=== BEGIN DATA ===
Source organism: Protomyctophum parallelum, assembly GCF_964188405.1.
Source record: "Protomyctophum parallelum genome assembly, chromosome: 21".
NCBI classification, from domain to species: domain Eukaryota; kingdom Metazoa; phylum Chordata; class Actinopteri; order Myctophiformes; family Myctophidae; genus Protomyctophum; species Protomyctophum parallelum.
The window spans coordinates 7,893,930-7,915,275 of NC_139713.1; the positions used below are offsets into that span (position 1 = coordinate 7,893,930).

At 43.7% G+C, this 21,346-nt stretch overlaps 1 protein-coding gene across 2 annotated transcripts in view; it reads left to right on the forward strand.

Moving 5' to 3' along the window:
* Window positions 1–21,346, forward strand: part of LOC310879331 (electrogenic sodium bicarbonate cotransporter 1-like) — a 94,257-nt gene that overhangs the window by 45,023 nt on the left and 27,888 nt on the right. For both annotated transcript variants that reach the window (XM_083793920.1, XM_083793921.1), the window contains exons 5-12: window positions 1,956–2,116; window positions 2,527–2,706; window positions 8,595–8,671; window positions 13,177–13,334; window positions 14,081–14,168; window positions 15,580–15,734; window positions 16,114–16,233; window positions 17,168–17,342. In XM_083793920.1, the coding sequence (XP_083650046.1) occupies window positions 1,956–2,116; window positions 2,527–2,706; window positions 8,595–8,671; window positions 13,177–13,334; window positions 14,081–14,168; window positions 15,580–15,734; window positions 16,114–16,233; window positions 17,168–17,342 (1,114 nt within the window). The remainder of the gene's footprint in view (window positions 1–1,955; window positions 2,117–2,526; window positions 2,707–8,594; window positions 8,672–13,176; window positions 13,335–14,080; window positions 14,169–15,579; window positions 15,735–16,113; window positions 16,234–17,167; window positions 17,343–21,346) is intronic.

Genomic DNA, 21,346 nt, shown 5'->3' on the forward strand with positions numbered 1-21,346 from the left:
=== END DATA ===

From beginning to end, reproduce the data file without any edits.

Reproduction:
Source organism: Protomyctophum parallelum, assembly GCF_964188405.1.
Source record: "Protomyctophum parallelum genome assembly, chromosome: 21".
NCBI classification, from domain to species: domain Eukaryota; kingdom Metazoa; phylum Chordata; class Actinopteri; order Myctophiformes; family Myctophidae; genus Protomyctophum; species Protomyctophum parallelum.
The window spans coordinates 7,893,930-7,915,275 of NC_139713.1; the positions used below are offsets into that span (position 1 = coordinate 7,893,930).

At 43.7% G+C, this 21,346-nt stretch overlaps 1 protein-coding gene across 2 annotated transcripts in view; it reads left to right on the forward strand.

Moving 5' to 3' along the window:
* Window positions 1–21,346, forward strand: part of LOC310879331 (electrogenic sodium bicarbonate cotransporter 1-like) — a 94,257-nt gene that overhangs the window by 45,023 nt on the left and 27,888 nt on the right. For both annotated transcript variants that reach the window (XM_083793920.1, XM_083793921.1), the window contains exons 5-12: window positions 1,956–2,116; window positions 2,527–2,706; window positions 8,595–8,671; window positions 13,177–13,334; window positions 14,081–14,168; window positions 15,580–15,734; window positions 16,114–16,233; window positions 17,168–17,342. In XM_083793920.1, the coding sequence (XP_083650046.1) occupies window positions 1,956–2,116; window positions 2,527–2,706; window positions 8,595–8,671; window positions 13,177–13,334; window positions 14,081–14,168; window positions 15,580–15,734; window positions 16,114–16,233; window positions 17,168–17,342 (1,114 nt within the window). The remainder of the gene's footprint in view (window positions 1–1,955; window positions 2,117–2,526; window positions 2,707–8,594; window positions 8,672–13,176; window positions 13,335–14,080; window positions 14,169–15,579; window positions 15,735–16,113; window positions 16,234–17,167; window positions 17,343–21,346) is intronic.

Genomic DNA, 21,346 nt, shown 5'->3' on the forward strand with positions numbered 1-21,346 from the left: